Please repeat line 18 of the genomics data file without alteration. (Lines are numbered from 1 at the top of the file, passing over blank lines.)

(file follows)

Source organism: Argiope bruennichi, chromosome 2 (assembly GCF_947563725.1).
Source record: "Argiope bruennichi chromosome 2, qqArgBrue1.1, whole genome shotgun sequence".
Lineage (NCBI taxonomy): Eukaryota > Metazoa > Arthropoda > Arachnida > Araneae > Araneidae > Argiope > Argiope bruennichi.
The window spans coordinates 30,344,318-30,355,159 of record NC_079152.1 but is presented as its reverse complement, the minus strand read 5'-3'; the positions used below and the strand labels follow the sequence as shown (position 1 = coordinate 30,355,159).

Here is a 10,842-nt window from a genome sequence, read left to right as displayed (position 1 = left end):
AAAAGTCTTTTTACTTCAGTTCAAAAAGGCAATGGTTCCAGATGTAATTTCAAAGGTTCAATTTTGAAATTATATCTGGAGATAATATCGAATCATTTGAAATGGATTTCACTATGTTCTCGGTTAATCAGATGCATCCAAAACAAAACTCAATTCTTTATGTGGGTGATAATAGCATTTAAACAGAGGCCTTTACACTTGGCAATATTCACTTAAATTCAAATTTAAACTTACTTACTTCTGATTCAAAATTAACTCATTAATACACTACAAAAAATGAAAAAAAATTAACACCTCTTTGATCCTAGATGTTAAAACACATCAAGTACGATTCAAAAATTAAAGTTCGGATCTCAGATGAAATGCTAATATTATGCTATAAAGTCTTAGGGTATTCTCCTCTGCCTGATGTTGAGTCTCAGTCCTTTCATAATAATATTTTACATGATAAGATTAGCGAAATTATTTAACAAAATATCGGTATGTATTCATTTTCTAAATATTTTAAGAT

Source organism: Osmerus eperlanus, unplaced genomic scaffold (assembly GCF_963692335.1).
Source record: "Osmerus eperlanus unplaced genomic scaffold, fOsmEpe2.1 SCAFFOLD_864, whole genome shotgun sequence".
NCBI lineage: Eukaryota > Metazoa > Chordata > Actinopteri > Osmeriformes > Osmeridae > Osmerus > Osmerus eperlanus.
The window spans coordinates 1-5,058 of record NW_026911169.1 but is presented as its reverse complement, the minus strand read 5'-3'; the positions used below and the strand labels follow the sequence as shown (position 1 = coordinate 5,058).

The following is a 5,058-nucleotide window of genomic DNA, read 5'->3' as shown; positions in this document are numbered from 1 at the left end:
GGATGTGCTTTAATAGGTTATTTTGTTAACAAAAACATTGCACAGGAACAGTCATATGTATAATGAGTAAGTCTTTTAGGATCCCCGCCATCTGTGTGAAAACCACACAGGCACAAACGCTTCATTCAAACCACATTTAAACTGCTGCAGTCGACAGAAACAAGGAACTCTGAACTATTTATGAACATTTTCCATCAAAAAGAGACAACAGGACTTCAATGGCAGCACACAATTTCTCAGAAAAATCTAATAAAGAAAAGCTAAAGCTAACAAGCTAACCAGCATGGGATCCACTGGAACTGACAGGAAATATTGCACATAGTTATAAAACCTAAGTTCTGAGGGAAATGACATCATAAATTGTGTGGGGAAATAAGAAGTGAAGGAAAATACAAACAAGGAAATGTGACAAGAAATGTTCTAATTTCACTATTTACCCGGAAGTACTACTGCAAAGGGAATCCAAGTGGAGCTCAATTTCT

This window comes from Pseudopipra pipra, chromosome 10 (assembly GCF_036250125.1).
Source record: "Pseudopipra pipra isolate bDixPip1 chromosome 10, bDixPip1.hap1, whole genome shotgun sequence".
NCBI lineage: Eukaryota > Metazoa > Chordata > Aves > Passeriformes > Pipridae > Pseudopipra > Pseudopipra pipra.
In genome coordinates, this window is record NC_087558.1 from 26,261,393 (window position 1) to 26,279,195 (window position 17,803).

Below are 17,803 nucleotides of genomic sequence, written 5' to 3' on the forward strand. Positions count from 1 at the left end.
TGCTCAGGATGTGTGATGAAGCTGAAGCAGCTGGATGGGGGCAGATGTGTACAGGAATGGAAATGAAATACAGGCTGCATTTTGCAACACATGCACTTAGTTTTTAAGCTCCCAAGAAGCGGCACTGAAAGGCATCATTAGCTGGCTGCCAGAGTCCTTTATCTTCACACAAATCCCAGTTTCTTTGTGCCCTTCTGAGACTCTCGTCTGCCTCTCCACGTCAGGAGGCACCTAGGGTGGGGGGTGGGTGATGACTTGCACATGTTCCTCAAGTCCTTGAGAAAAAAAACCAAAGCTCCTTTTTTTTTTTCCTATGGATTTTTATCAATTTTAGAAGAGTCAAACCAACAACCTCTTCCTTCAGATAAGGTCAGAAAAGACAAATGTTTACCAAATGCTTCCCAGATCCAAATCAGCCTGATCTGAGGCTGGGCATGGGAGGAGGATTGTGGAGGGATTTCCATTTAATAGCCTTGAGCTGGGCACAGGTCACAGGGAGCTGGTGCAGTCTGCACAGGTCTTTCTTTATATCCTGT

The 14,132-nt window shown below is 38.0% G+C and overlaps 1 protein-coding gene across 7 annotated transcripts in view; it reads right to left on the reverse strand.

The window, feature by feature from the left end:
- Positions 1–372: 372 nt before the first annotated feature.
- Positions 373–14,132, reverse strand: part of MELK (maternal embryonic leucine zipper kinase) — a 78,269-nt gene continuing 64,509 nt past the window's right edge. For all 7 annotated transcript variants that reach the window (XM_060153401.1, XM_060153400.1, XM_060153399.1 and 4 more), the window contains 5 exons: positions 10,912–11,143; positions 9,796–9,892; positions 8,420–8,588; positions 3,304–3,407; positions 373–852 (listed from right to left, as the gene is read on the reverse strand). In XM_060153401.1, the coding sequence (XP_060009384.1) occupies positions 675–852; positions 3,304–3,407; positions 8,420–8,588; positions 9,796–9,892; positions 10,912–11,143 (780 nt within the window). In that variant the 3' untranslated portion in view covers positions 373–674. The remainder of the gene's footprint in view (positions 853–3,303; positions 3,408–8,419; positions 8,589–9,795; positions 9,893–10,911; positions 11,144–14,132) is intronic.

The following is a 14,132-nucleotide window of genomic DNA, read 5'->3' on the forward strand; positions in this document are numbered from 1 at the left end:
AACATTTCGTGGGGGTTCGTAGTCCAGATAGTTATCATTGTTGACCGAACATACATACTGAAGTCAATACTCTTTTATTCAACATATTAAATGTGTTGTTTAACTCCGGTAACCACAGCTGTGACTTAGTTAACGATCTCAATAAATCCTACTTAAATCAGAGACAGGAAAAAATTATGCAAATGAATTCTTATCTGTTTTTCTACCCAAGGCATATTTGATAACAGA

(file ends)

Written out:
TGCTCAGGATGTGTGATGAAGCTGAAGCAGCTGGATGGGGGCAGATGTGTACAGGAATGGAAATGAAATACAGGCTGCATTTTGCAACACATGCACTTAGTTTTTAAGCTCCCAAGAAGCGGCACTGAAAGGCATCATTAGCTGGCTGCCAGAGTCCTTTATCTTCACACAAATCCCAGTTTCTTTGTGCCCTTCTGAGACTCTCGTCTGCCTCTCCACGTCAGGAGGCACCTAGGGTGGGGGGTGGGTGATGACTTGCACATGTTCCTCAAGTCCTTGAGAAAAAAAACCAAAGCTCCTTTTTTTTTTTCCTATGGATTTTTATCAATTTTAGAAGAGTCAAACCAACAACCTCTTCCTTCAGATAAGGTCAGAAAAGACAAATGTTTACCAAATGCTTCCCAGATCCAAATCAGCCTGATCTGAGGCTGGGCATGGGAGGAGGATTGTGGAGGGATTTCCATTTAATAGCCTTGAGCTGGGCACAGGTCACAGGGAGCTGGTGCAGTCTGCACAGGTCTTTCTTTATATCCTGT